In 2021, the Ushers reached the top of Canine Companions’ waiting list.

But one doesn’t just pick up a Canine Companion like a puppy from a neighbor dog’s litter.

By the time the Ushers went to Long Island to the Canine Companions Northeast training headquarters, the dogs they would meet had already been trained for almost two years by puppy raisers and Canine Companions staff. The volunteer puppy raisers teach the future companions the basics — sit, stay, heel. They housebreak them and acclimate the dogs to a wide variety of environments before staff members teach the dogs more advanced commands and skills.  

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The first few days at the Canine Companions facility in Long Island, Beth spent time with a few different dogs. The staff evaluated her and the dogs for fit. Some of the dogs were too high-energy for her needs. One went home with a Connecticut police officer, another with an occupational therapist.

And then there was Gromit. A bit of a couch potato but one with a work ethic. He was the perfect fit for Beth.

For the rest of the week and a half in Long Island, the Ushers learned how to handle Gromit and he got to know his new employers.

The Ushers had to learn his many commands. Until he hears the word “release” for example, Gromit’s at work.

Gromit had an immediate effect on the Ushers that they have felt ever since he was paired with Beth.

“I think whoever has a Canine Companion is extremely blessed. It’s changed my life in ways I can’t even explain,” Beth said. “Gromit and I have this connection.”

Right on schedule

Beth and Gromit are together practically 24/7 and he is nothing if not punctual, Beth said. 

Breakfast is at 9 a.m. Bedtime is at 9 p.m. (But only after Beth says to him, “release.”)

In between Gromit is at her side.

“I love going on long walks with Gromit,” Beth said. “And how happy he is to be around us and to play with us.”

Among her other passions, Beth designs coloring books. The first, raised money for the Association for Applied and Therapeutic Humor and sold out. The latest was inspired by Siesta Key Wine Bar and everything wine-related. The wine bar recently hosted Beth Usher Day, a fundraiser for Canine Companions (see sidebar).

One of Beth Usher's wine-inspired drawings
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“It’s like Disneyland to me,” Beth said of the time she spends on Siesta Key.

Roughly speaking, at a minimum Beth said she draws a sun or sunset a day.

“I’m going to make a wedding booklet for my cousins who are getting married in November,” said Beth.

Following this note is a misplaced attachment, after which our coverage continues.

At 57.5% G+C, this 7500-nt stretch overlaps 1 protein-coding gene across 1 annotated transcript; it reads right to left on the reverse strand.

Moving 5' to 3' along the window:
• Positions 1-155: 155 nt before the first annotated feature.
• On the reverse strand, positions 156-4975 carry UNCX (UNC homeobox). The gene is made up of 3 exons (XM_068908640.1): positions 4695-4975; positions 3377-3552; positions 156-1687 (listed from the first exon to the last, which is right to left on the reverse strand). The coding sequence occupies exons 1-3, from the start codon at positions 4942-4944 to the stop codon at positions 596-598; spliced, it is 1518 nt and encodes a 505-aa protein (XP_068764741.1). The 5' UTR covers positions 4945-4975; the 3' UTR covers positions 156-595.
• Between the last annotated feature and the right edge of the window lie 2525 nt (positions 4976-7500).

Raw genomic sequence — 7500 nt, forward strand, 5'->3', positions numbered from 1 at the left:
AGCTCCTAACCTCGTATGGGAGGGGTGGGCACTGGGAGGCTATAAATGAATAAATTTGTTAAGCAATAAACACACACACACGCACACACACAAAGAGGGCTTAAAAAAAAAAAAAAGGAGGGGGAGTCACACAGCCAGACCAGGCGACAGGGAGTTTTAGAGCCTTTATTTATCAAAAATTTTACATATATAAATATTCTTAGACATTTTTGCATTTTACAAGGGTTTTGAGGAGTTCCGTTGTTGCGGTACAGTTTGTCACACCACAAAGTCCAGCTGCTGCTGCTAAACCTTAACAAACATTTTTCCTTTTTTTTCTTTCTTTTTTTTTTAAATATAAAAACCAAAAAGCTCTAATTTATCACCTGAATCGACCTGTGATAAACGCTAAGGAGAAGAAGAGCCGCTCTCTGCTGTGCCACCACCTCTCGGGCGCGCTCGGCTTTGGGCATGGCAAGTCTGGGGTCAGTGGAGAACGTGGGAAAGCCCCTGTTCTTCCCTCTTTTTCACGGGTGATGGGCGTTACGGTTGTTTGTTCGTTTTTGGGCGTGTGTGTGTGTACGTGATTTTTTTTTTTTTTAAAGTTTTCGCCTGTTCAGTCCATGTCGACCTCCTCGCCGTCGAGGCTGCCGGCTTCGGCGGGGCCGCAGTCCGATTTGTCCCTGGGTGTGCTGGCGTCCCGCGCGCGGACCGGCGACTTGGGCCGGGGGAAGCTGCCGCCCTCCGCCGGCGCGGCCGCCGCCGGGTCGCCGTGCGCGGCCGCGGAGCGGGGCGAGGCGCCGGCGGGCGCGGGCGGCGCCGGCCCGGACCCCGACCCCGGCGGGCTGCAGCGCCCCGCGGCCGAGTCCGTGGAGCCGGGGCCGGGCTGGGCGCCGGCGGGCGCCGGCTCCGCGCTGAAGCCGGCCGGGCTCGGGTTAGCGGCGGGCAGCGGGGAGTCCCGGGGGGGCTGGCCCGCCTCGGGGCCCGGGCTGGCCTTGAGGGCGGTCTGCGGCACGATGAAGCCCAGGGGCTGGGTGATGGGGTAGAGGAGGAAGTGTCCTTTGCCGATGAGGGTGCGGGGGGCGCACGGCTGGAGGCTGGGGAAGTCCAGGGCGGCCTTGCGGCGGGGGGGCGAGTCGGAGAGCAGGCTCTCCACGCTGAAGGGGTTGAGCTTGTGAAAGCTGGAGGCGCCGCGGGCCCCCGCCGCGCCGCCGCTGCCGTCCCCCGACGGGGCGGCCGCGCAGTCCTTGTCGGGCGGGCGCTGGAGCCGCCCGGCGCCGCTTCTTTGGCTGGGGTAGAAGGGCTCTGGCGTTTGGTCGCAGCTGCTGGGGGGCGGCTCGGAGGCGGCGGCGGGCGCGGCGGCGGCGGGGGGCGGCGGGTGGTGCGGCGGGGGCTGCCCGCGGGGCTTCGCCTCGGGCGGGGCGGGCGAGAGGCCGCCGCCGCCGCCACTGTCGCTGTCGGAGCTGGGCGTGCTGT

She did a design for a friend, a widow, who lives on Siesta Key. Her husband was a WWII veteran and used to play “Taps” on a bugle each evening. Now she plays a recording.

And now she has some new artwork — a Beth Usher design.

It seems strange to think that such a person should have trouble making friends, but it's been a challenge for her.

“The No. 1 thing (with Gromit) is companionship. It’s really amazing how Beth is really friendly and outgoing, but because of her disability making friends is difficult,” Kathy said. “People stop her to talk to her about Gromit. It’s given her a lot of confidence in talking to people.”

As Beth works on a new design, Gromit lies at her feet, relaxing until a task arises. When they’re apart, which isn’t often. Gromit misses her.

A Beth Usher coloring book design
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“(Beth) was lonely,” said Kathy. “Gromit is so thrilled to see her when she comes home. It’s just made her feel tremendous.”

And Gromit keeps pace with Beth. Literally. She walks with a limp, so when they walk together, which they do almost everyday, he moves at her pace. 

And here’s the wisdom of dogs. Much of our world moves at an unforgiving pace, rarely bending itself to our needs. Not dogs, not the best of them. We can’t speak their language. But they can speak ours, without saying a word.

“He’s smarter than me, my mom and my dad put together,” said Beth.

Gromit is 5 years old now. He’s due for retirement at age 8. Technically, he doesn’t belong to the Ushers. Not yet.

The Ushers will legally adopt Gromit when he retires. They hope to get another service dog for Beth afterward.

“(Gromit) wouldn’t be required to work,” explained Kathy. “He’d be a pet.”

He'll still open doors, though.



James Peter

James Peter is the managing editor of the Longboat and Sarasota Observers. He has worked in journalism in a variety of newsroom roles and as a freelance writer for over a decade. Before joining the Observer, he was based in Montana and Colorado.